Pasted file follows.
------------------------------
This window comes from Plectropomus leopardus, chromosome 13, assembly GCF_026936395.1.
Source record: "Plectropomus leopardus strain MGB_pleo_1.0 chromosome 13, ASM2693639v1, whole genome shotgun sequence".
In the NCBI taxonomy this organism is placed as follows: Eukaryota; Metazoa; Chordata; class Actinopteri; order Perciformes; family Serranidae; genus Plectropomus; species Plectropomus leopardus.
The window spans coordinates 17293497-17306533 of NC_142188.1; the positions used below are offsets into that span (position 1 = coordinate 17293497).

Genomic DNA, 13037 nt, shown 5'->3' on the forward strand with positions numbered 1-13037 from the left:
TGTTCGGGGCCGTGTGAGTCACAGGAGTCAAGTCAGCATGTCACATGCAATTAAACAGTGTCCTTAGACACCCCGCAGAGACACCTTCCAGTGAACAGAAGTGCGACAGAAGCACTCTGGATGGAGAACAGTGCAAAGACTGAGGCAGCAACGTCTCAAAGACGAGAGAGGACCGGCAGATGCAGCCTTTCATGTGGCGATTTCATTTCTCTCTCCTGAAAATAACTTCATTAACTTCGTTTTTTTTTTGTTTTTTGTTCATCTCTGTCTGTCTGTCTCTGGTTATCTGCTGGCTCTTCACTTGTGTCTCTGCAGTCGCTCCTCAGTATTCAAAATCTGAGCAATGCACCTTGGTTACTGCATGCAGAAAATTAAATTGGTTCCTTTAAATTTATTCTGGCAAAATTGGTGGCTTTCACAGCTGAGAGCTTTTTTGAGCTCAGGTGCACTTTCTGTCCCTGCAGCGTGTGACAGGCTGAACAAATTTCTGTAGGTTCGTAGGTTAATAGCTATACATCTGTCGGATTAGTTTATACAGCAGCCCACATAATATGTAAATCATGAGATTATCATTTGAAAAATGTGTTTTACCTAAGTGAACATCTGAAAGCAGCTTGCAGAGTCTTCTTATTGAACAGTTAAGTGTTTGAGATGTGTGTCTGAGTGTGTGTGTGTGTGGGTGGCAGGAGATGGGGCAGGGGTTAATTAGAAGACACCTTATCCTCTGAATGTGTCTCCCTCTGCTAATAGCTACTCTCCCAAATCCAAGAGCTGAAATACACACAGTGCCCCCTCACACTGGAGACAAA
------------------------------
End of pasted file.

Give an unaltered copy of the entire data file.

This window comes from Plectropomus leopardus, chromosome 13, assembly GCF_026936395.1.
Source record: "Plectropomus leopardus strain MGB_pleo_1.0 chromosome 13, ASM2693639v1, whole genome shotgun sequence".
In the NCBI taxonomy this organism is placed as follows: Eukaryota; Metazoa; Chordata; class Actinopteri; order Perciformes; family Serranidae; genus Plectropomus; species Plectropomus leopardus.
The window spans coordinates 17293497-17306533 of NC_142188.1; the positions used below are offsets into that span (position 1 = coordinate 17293497).

Genomic DNA, 13037 nt, shown 5'->3' on the forward strand with positions numbered 1-13037 from the left:
TGTTCGGGGCCGTGTGAGTCACAGGAGTCAAGTCAGCATGTCACATGCAATTAAACAGTGTCCTTAGACACCCCGCAGAGACACCTTCCAGTGAACAGAAGTGCGACAGAAGCACTCTGGATGGAGAACAGTGCAAAGACTGAGGCAGCAACGTCTCAAAGACGAGAGAGGACCGGCAGATGCAGCCTTTCATGTGGCGATTTCATTTCTCTCTCCTGAAAATAACTTCATTAACTTCGTTTTTTTTTTGTTTTTTGTTCATCTCTGTCTGTCTGTCTCTGGTTATCTGCTGGCTCTTCACTTGTGTCTCTGCAGTCGCTCCTCAGTATTCAAAATCTGAGCAATGCACCTTGGTTACTGCATGCAGAAAATTAAATTGGTTCCTTTAAATTTATTCTGGCAAAATTGGTGGCTTTCACAGCTGAGAGCTTTTTTGAGCTCAGGTGCACTTTCTGTCCCTGCAGCGTGTGACAGGCTGAACAAATTTCTGTAGGTTCGTAGGTTAATAGCTATACATCTGTCGGATTAGTTTATACAGCAGCCCACATAATATGTAAATCATGAGATTATCATTTGAAAAATGTGTTTTACCTAAGTGAACATCTGAAAGCAGCTTGCAGAGTCTTCTTATTGAACAGTTAAGTGTTTGAGATGTGTGTCTGAGTGTGTGTGTGTGTGGGTGGCAGGAGATGGGGCAGGGGTTAATTAGAAGACACCTTATCCTCTGAATGTGTCTCCCTCTGCTAATAGCTACTCTCCCAAATCCAAGAGCTGAAATACACACAGTGCCCCCTCACACTGGAGACAAA